Obama Outlines What Success At Paris Climate Conference Would Look Like

"If we get the structure right, then we can turn the dials as there's additional public education."

President Barack Obama is "cautiously optimistic" about the prospect of a global climate agreement emerging from negotiations in Paris at the end of this year.

Heading into the conference, he said in an interview with Rolling Stone's Jeff Goodell published Wednesday, "we're now in a position for the first time to have all countries recognize their responsibilities to tackle the problem, and to have a meaningful set of targets as well as the financing required to help poor countries adapt."

World leaders will meet in Paris in December to continue negotiations toward an international climate pact. More than 60 countries have already offered individual emission reduction targets as part of the United Nations Framework Convention on Climate Change, but the Paris summit is expected to be where countries will finalize and formalize a binding international agreement.

Obama said he recognizes the targets individual countries have offered so far aren't strong enough, but he believes they are a starting point.

"[T]he science keeps on telling us we're just not acting fast enough," he said. "My attitude, though, is that if we get the structure right, then we can turn the dials as there's additional public education, not just in the United States but across the world, and people feel a greater urgency about it and there's more political will to act."

"[T]he key for Paris is just to make sure that everybody is locked in, saying, 'We're going to do this,'" Obama continued. "Once we get to that point, then we can turn the dials. But there will be a momentum that is built, and I'm confident that we will then be in a position to listen more carefully to the science -- partly because people, I think, will be not as fearful of the consequences or as cynical about what can be achieved. Hope builds on itself. Success breeds success."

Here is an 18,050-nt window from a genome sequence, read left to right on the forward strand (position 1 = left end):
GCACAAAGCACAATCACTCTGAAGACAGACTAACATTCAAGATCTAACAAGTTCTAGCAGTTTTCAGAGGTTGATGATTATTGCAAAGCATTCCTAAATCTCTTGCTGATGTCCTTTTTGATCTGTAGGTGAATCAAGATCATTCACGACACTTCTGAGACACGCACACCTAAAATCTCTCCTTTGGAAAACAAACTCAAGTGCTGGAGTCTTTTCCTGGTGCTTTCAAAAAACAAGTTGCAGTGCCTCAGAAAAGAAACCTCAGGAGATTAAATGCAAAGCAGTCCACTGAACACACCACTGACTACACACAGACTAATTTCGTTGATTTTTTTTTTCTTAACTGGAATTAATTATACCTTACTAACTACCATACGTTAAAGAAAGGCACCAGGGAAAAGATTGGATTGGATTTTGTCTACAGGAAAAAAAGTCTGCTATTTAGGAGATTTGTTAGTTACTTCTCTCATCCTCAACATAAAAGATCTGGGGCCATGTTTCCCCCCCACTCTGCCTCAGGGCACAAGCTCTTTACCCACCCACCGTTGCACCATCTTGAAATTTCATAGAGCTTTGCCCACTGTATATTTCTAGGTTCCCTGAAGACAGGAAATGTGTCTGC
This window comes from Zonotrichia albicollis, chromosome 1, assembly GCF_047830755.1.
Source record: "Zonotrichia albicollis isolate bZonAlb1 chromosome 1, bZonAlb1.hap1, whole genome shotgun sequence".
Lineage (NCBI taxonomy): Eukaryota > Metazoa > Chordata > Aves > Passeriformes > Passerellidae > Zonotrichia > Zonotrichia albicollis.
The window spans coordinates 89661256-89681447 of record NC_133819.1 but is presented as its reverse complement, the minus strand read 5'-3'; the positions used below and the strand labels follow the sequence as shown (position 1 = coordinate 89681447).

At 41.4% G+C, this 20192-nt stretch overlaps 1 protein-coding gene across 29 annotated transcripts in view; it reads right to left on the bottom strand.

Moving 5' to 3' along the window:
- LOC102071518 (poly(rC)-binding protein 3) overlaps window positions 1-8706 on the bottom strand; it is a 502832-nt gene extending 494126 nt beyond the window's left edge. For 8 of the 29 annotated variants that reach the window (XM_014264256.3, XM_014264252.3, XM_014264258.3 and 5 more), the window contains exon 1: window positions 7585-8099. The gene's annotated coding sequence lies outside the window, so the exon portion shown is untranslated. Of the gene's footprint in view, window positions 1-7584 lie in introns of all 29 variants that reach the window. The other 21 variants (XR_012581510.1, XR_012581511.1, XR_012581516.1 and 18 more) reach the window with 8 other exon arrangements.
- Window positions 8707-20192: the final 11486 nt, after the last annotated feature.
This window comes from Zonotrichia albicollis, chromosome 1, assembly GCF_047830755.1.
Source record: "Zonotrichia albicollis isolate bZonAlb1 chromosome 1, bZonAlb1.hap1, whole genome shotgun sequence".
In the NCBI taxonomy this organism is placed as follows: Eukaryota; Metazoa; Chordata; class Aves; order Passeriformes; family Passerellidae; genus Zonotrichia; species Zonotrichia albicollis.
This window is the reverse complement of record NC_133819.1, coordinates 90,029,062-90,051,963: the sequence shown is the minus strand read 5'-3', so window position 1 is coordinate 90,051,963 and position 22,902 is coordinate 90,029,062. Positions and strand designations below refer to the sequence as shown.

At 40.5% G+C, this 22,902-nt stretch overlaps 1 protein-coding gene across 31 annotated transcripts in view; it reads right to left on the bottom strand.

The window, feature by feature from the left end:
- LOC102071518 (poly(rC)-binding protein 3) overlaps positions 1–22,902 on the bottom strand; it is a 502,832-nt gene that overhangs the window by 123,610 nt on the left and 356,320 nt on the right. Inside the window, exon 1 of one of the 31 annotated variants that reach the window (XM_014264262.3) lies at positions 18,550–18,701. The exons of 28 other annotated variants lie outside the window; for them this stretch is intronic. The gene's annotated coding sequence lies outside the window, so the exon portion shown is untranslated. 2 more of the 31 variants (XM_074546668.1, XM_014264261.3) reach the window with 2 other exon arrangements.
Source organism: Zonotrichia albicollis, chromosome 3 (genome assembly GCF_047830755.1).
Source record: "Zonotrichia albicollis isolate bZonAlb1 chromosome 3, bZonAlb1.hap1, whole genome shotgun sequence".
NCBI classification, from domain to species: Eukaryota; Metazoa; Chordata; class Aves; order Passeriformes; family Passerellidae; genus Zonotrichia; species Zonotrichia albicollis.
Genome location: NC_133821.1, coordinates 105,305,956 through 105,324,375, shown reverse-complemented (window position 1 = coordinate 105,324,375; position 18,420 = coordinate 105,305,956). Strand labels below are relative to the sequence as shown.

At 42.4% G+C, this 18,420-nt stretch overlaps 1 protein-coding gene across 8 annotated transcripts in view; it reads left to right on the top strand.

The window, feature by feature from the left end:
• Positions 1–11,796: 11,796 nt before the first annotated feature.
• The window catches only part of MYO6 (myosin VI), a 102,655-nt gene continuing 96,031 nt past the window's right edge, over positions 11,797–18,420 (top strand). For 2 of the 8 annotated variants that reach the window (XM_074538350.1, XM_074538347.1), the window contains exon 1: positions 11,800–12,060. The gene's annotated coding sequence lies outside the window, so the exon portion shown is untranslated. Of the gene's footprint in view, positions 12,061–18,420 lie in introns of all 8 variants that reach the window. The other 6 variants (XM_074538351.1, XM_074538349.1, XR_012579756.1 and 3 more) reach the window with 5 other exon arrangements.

Goodell sat down with Obama during the president's trip to Alaska last month, which the writer describes as "mostly a calculated and well-crafted presidential publicity stunt" but one that the administration used to call attention to climate change, an issue it sees as imperative to Obama's legacy.

Obama described the 2009 Copenhagen climate talks, which had also been expected to yield an international climate accord, as "a disorganized mess." After two weeks of negotiations, leaders still had not come to any agreement.

"I still remember flying in that last day, and nothing was happening, and I literally had to rescue the entire enterprise by crashing a meeting of the BRIC countries [Brazil, Russia, India and China] and strong-arming them into coming up with at least a document that could build some consensus going into the future," Obama said.

Six years later, there's more hope that leaders will finally reach a formal agreement. Obama said much has changed since then, citing bilateral work with China, India and Brazil. Obama is meeting with Chinese President Xi Jinping again later this week, and climate change is expected to be a top topic for the leaders of the world's two biggest emitters.

In the wide-ranging interview, Obama also touches on the failures of cap-and-trade, why his administration approved Arctic drilling, and his outlook on the prospects of stopping catastrophic climate change.

Read the full interview in Rolling Stone.

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